Zips unzipped

In the shop, we now sell various styles, colours and sizes of zip all to help you complete your many sewing projects. Inserting a zip is not everyone's favourite thing to do and it can be a little scary to say the least!
There are 3 ways you can insert a zip; centred, lapped and invisible. To help sewers perfect their skills, I recently held a demonstration on how to insert a centred zip at our recent first birthday celebrations and I would now like to share this with our readers via the blog. I have used black thread so that my sewing shows up in the pictures - but it looks really bad in black and I ask you to imagine this sewn in a more forgiving colour which would not show up any little error!!
The correct zip to use is one which has a square pull. It is the most common zip and can be bought in many colours and lengths.
A zip with a slim, more pointed pull is a concealed or invisible zip.
Firstly, finish off your raw edges with a zig zag stitch in preparation for sewing your seam. You will also see that I added some interfacing to the wrong side of the fabric where I will be inserting the zip. The fabric I used was a little flimsy and I wanted to strengthen it. I don't always do this, it just depends on which fabric I use.
You need to measure the metal part of your zip (7 inches in this case) and make a mark the same distance from the top of your work on the seam. I have shown this with an arrow.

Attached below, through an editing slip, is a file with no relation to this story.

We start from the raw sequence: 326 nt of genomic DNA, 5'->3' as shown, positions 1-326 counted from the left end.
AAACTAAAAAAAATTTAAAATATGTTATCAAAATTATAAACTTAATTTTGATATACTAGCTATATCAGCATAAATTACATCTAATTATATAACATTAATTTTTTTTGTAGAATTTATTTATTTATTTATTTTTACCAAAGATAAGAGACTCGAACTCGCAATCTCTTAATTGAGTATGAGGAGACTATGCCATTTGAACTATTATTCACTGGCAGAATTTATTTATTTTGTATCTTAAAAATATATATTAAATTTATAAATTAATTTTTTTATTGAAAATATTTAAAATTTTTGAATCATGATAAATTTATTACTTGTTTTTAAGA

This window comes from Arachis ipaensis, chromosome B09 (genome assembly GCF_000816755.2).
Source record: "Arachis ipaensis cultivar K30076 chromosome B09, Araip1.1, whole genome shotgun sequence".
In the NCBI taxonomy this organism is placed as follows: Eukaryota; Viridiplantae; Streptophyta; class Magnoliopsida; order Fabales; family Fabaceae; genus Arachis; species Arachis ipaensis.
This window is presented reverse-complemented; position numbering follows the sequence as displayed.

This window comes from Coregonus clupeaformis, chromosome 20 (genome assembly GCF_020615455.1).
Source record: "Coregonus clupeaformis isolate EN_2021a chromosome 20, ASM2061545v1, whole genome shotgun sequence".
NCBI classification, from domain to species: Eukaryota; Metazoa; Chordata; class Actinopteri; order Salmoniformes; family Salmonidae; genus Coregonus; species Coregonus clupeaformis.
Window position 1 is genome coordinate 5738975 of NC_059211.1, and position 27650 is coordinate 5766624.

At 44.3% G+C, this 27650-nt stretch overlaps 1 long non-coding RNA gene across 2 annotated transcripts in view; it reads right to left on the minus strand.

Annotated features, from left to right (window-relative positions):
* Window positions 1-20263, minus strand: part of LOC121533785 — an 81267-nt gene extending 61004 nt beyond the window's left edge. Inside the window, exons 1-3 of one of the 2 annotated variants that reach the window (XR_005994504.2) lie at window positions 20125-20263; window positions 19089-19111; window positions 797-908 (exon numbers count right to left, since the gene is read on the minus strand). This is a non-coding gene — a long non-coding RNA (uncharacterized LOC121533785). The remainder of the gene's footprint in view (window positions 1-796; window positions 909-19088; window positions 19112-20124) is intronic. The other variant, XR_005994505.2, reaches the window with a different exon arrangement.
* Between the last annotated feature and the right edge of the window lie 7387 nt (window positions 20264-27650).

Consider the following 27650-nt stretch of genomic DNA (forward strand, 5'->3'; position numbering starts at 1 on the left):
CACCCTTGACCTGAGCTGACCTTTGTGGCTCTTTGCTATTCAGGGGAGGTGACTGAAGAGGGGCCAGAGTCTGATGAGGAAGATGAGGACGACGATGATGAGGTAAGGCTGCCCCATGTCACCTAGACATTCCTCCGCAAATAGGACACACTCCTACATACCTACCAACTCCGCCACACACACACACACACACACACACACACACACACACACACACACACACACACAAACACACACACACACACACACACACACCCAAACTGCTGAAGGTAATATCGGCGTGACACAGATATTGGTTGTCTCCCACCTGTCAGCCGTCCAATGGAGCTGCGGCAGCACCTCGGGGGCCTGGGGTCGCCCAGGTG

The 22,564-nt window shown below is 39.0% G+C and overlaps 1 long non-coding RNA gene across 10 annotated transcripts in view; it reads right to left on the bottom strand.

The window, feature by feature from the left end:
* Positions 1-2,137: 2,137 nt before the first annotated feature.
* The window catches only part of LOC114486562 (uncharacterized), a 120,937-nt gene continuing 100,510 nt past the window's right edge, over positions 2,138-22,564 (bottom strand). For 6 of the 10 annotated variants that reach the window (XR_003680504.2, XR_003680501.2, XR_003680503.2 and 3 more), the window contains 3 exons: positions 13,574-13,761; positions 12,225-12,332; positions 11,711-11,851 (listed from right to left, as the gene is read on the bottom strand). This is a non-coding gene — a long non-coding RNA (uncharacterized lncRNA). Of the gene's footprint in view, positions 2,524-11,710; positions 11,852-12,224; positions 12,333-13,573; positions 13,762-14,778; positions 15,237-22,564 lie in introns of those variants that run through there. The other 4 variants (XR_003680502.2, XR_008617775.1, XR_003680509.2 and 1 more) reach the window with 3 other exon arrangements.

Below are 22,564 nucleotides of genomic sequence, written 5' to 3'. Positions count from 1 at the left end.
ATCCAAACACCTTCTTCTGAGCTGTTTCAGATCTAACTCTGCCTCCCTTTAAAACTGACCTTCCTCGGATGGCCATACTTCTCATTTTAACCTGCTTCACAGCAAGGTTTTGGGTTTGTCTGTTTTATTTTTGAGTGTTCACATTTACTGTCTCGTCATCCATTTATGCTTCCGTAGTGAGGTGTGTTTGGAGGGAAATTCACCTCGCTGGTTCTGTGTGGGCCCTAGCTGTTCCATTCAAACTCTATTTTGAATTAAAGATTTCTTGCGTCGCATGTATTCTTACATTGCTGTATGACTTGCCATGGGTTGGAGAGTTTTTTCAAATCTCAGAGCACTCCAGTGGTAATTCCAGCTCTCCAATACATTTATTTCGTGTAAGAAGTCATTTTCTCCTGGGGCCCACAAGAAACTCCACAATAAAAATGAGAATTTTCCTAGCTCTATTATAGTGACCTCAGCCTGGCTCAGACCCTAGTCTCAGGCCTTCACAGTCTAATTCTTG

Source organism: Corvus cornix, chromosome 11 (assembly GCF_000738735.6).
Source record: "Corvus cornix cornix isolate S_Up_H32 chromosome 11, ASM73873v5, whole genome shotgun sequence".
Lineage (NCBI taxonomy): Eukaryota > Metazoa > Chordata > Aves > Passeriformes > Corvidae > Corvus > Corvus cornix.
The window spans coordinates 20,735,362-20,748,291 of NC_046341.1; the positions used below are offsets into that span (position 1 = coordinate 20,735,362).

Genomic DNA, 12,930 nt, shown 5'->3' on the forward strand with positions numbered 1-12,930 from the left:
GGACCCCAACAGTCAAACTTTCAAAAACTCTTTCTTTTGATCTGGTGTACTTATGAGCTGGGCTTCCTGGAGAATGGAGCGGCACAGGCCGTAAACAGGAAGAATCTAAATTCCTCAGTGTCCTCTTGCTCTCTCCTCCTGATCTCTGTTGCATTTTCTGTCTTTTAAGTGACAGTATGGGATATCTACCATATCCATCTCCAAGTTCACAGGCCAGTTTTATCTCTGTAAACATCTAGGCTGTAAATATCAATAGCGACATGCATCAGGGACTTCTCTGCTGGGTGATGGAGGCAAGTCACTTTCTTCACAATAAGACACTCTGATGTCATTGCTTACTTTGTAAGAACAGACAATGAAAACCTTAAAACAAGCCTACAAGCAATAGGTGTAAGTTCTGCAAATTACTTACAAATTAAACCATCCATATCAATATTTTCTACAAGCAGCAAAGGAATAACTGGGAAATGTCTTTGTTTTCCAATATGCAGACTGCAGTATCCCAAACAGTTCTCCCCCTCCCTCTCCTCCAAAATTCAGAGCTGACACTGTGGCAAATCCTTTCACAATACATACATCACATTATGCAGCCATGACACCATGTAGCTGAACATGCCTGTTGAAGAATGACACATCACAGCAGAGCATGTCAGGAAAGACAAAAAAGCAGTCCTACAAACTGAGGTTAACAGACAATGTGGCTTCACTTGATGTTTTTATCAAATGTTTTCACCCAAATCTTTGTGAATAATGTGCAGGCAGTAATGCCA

Once this is done, change your straight stitch length to its longest setting. Stitch from the top to the arrow then change the length to your standard straight stitch. Reverse sew a couple of stitches to secure your sewing then continue to the bottom of the seam.
Press open your seam on the back and front of your garment.
Turn your garment to the back/wrong side. Place the zip, face down in position with the metal teeth in line with the centre of your seam and pin in place.
Now hand stitch your zip in place using a long running stitch.
You will be machine stitching from the front of the garment, following your basting stitch. My basting got a little wayward so try to keep it equidistant at each side of your opening! 
Before you start sewing it in however, you must cut open one third of the long stitches in the top 7 inches. This is so you can pull the zip down a little way before you begin sewing as it is not possible to stitch with the zip pull in the way. 
Now it's time to change your main foot for your standard zipper foot and stitch as described above. You will be machine stitching three lines in total. The first will be to the right of the zip, pivot then sew just below the foot of the zip then pivot once more to complete the other side of the zip.
Once you have finished sewing, you can open the zip and pull out any basting stitches.
Your zip is now complete.
This is a great way to insert a zip as it is neat and barely noticeable and can be sewn with a standard zipper foot which is included with the purchase of most machines. I hope that this has been useful..... 
Happy making!

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